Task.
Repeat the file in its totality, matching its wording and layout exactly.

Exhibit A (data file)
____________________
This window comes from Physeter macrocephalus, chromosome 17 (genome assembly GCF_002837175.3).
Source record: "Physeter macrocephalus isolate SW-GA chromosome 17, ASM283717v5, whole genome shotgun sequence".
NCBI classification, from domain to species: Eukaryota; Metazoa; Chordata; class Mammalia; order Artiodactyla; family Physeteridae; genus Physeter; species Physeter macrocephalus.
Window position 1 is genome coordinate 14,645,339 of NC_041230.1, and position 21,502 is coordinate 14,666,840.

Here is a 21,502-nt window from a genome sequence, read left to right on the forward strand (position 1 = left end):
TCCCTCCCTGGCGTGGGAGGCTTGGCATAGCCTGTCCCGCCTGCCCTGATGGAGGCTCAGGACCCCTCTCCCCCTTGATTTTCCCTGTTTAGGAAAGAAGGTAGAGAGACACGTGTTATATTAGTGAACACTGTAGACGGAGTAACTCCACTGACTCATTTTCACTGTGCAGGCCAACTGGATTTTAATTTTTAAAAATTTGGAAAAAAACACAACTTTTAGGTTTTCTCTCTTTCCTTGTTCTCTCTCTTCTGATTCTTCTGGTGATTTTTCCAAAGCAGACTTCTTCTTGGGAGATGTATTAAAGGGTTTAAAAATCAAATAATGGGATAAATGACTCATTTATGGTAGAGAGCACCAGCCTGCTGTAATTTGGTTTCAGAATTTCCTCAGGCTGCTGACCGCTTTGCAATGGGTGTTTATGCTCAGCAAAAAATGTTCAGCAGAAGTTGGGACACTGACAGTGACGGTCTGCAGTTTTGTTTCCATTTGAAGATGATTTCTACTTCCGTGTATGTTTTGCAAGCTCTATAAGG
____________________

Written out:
This window comes from Physeter macrocephalus, chromosome 17 (genome assembly GCF_002837175.3).
Source record: "Physeter macrocephalus isolate SW-GA chromosome 17, ASM283717v5, whole genome shotgun sequence".
NCBI classification, from domain to species: Eukaryota; Metazoa; Chordata; class Mammalia; order Artiodactyla; family Physeteridae; genus Physeter; species Physeter macrocephalus.
Window position 1 is genome coordinate 14,645,339 of NC_041230.1, and position 21,502 is coordinate 14,666,840.

Here is a 21,502-nt window from a genome sequence, read left to right on the forward strand (position 1 = left end):
TCCCTCCCTGGCGTGGGAGGCTTGGCATAGCCTGTCCCGCCTGCCCTGATGGAGGCTCAGGACCCCTCTCCCCCTTGATTTTCCCTGTTTAGGAAAGAAGGTAGAGAGACACGTGTTATATTAGTGAACACTGTAGACGGAGTAACTCCACTGACTCATTTTCACTGTGCAGGCCAACTGGATTTTAATTTTTAAAAATTTGGAAAAAAACACAACTTTTAGGTTTTCTCTCTTTCCTTGTTCTCTCTCTTCTGATTCTTCTGGTGATTTTTCCAAAGCAGACTTCTTCTTGGGAGATGTATTAAAGGGTTTAAAAATCAAATAATGGGATAAATGACTCATTTATGGTAGAGAGCACCAGCCTGCTGTAATTTGGTTTCAGAATTTCCTCAGGCTGCTGACCGCTTTGCAATGGGTGTTTATGCTCAGCAAAAAATGTTCAGCAGAAGTTGGGACACTGACAGTGACGGTCTGCAGTTTTGTTTCCATTTGAAGATGATTTCTACTTCCGTGTATGTTTTGCAAGCTCTATAAGG